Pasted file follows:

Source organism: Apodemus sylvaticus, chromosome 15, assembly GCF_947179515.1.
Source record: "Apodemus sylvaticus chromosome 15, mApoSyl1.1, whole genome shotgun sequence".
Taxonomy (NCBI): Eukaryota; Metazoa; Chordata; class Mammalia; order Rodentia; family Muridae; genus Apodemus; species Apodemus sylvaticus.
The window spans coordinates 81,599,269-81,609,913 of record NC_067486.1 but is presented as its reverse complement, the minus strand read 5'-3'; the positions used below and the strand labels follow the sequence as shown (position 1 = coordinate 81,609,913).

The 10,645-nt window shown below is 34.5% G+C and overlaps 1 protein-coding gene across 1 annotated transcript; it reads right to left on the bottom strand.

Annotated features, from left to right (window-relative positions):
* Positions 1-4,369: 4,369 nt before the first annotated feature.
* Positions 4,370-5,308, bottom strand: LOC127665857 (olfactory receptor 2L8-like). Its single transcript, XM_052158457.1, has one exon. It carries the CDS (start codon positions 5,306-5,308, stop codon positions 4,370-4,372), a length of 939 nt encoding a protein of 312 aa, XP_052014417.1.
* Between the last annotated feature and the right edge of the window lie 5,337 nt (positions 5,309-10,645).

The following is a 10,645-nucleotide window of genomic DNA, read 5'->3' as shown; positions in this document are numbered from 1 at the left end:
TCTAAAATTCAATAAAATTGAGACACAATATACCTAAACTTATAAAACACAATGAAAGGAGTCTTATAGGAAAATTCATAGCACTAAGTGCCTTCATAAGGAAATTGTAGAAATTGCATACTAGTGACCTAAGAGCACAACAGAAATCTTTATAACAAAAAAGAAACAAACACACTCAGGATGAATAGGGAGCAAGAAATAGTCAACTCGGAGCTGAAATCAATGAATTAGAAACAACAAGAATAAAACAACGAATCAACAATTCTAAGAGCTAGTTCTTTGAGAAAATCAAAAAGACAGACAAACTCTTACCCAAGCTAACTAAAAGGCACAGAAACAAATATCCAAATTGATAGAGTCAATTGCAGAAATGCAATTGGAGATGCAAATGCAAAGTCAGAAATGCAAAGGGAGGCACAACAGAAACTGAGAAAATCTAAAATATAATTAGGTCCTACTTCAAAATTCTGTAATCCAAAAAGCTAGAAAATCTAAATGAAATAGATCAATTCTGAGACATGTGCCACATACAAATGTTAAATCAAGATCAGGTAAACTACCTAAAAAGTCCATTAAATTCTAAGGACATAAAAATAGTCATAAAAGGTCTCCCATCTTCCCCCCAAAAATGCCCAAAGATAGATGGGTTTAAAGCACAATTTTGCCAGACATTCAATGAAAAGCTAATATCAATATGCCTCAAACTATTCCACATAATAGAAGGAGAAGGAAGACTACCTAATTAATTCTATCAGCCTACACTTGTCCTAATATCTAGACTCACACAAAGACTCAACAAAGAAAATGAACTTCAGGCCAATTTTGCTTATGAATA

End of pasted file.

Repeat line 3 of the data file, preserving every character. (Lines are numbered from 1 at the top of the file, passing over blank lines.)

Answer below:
Taxonomy (NCBI): Eukaryota; Metazoa; Chordata; class Mammalia; order Rodentia; family Muridae; genus Apodemus; species Apodemus sylvaticus.